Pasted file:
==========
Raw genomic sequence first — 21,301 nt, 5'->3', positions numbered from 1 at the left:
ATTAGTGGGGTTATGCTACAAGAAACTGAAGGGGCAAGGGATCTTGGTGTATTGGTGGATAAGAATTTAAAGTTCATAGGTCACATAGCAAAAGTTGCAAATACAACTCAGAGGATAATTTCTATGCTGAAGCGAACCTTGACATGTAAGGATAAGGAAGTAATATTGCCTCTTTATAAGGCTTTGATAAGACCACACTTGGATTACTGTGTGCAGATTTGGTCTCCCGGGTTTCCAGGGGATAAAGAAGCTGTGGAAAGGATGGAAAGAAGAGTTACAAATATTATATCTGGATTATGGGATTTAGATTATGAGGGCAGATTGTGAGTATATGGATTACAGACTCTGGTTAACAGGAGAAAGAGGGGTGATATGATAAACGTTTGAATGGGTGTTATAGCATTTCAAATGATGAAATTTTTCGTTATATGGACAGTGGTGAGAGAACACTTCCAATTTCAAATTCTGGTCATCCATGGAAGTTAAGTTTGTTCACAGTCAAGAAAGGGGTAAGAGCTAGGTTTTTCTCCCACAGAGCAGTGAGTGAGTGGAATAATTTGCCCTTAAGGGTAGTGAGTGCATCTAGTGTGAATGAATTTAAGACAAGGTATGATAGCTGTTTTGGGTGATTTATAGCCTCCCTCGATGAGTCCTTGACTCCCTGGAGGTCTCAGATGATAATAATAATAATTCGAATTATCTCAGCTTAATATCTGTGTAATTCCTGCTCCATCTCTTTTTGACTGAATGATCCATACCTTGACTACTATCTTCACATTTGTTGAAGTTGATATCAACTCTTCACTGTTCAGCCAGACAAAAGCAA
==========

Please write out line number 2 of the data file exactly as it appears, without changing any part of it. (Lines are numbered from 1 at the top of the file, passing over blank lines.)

ATTAGTGGGGTTATGCTACAAGAAACTGAAGGGGCAAGGGATCTTGGTGTATTGGTGGATAAGAATTTAAAGTTCATAGGTCACATAGCAAAAGTTGCAAATACAACTCAGAGGATAATTTCTATGCTGAAGCGAACCTTGACATGTAAGGATAAGGAAGTAATATTGCCTCTTTATAAGGCTTTGATAAGACCACACTTGGATTACTGTGTGCAGATTTGGTCTCCCGGGTTTCCAGGGGATAAAGAAGCTGTGGAAAGGATGGAAAGAAGAGTTACAAATATTATATCTGGATTATGGGATTTAGATTATGAGGGCAGATTGTGAGTATATGGATTACAGACTCTGGTTAACAGGAGAAAGAGGGGTGATATGATAAACGTTTGAATGGGTGTTATAGCATTTCAAATGATGAAATTTTTCGTTATATGGACAGTGGTGAGAGAACACTTCCAATTTCAAATTCTGGTCATCCATGGAAGTTAAGTTTGTTCACAGTCAAGAAAGGGGTAAGAGCTAGGTTTTTCTCCCACAGAGCAGTGAGTGAGTGGAATAATTTGCCCTTAAGGGTAGTGAGTGCATCTAGTGTGAATGAATTTAAGACAAGGTATGATAGCTGTTTTGGGTGATTTATAGCCTCCCTCGATGAGTCCTTGACTCCCTGGAGGTCTCAGATGATAATAATAATAATTCGAATTATCTCAGCTTAATATCTGTGTAATTCCTGCTCCATCTCTTTTTGACTGAATGATCCATACCTTGACTACTATCTTCACATTTGTTGAAGTTGATATCAACTCTTCACTGTTCAGCCAGACAAAAGCAA